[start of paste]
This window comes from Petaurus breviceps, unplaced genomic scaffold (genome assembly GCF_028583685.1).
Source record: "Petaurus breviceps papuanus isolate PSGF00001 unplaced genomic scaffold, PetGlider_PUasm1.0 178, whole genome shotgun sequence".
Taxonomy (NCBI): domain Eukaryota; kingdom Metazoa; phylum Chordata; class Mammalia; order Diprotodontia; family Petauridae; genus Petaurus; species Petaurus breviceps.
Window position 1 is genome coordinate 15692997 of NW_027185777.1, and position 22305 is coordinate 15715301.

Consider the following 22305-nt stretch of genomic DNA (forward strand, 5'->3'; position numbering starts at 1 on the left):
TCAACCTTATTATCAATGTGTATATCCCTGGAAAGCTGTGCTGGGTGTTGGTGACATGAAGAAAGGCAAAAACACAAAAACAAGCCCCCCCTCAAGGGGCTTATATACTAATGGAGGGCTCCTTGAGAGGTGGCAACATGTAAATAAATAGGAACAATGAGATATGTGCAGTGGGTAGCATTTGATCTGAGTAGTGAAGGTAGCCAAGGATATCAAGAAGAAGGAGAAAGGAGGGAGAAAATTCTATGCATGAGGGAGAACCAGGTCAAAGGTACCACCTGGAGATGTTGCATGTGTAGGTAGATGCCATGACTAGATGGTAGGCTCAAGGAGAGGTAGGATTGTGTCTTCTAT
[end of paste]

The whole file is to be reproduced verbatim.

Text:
This window comes from Petaurus breviceps, unplaced genomic scaffold (genome assembly GCF_028583685.1).
Source record: "Petaurus breviceps papuanus isolate PSGF00001 unplaced genomic scaffold, PetGlider_PUasm1.0 178, whole genome shotgun sequence".
Taxonomy (NCBI): domain Eukaryota; kingdom Metazoa; phylum Chordata; class Mammalia; order Diprotodontia; family Petauridae; genus Petaurus; species Petaurus breviceps.
Window position 1 is genome coordinate 15692997 of NW_027185777.1, and position 22305 is coordinate 15715301.

Consider the following 22305-nt stretch of genomic DNA (forward strand, 5'->3'; position numbering starts at 1 on the left):
TCAACCTTATTATCAATGTGTATATCCCTGGAAAGCTGTGCTGGGTGTTGGTGACATGAAGAAAGGCAAAAACACAAAAACAAGCCCCCCCTCAAGGGGCTTATATACTAATGGAGGGCTCCTTGAGAGGTGGCAACATGTAAATAAATAGGAACAATGAGATATGTGCAGTGGGTAGCATTTGATCTGAGTAGTGAAGGTAGCCAAGGATATCAAGAAGAAGGAGAAAGGAGGGAGAAAATTCTATGCATGAGGGAGAACCAGGTCAAAGGTACCACCTGGAGATGTTGCATGTGTAGGTAGATGCCATGACTAGATGGTAGGCTCAAGGAGAGGTAGGATTGTGTCTTCTAT